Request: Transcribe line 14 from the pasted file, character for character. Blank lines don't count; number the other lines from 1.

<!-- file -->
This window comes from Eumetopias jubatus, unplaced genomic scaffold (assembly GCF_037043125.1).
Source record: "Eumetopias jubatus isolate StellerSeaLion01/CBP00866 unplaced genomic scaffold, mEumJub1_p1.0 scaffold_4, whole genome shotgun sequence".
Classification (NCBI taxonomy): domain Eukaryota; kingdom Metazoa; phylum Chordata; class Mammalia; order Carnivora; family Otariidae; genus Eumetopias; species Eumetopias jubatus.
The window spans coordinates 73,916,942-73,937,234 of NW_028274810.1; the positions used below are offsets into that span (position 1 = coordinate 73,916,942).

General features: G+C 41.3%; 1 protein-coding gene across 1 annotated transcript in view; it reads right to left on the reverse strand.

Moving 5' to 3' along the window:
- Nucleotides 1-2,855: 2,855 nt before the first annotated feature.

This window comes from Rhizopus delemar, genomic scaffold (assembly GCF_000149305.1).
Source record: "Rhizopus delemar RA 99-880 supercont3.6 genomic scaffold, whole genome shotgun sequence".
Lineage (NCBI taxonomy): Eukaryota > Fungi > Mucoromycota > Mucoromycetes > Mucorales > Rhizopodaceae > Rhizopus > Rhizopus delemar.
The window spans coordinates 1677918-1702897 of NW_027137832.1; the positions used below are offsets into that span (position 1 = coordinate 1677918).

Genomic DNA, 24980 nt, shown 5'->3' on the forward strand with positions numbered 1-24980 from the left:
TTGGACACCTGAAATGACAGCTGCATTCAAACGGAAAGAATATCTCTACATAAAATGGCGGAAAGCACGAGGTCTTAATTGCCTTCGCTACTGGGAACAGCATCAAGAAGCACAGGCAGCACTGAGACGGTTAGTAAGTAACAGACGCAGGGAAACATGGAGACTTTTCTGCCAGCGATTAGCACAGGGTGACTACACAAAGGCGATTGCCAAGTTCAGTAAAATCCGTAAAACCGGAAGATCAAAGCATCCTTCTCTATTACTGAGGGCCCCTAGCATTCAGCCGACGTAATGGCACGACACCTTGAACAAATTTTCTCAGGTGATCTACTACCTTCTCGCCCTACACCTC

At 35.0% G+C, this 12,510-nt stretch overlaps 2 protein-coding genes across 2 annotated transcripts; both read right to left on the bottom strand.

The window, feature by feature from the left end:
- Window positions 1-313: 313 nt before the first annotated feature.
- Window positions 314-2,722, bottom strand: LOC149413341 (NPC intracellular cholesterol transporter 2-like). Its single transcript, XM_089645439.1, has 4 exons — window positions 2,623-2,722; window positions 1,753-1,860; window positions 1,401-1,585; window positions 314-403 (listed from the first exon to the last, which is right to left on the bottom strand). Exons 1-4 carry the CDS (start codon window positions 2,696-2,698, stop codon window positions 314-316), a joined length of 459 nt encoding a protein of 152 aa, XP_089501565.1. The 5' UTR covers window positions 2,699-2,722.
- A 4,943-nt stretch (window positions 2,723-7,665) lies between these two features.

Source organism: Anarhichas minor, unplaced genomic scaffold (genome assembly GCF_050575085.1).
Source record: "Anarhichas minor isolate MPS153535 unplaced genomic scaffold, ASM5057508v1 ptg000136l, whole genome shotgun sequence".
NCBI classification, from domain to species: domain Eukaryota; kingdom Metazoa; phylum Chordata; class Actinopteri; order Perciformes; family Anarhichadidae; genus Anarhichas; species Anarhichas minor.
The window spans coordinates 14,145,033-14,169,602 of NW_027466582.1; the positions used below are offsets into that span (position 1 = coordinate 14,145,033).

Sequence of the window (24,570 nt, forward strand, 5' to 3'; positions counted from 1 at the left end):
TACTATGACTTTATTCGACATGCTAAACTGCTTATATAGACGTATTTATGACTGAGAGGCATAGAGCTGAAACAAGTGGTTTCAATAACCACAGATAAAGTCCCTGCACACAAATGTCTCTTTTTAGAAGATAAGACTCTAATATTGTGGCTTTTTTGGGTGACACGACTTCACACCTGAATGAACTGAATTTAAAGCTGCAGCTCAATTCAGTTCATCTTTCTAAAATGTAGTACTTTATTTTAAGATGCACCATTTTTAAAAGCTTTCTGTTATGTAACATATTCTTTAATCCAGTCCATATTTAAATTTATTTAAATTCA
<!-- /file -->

At 35.0% G+C, this 12,510-nt stretch overlaps 2 protein-coding genes across 2 annotated transcripts; both read right to left on the bottom strand.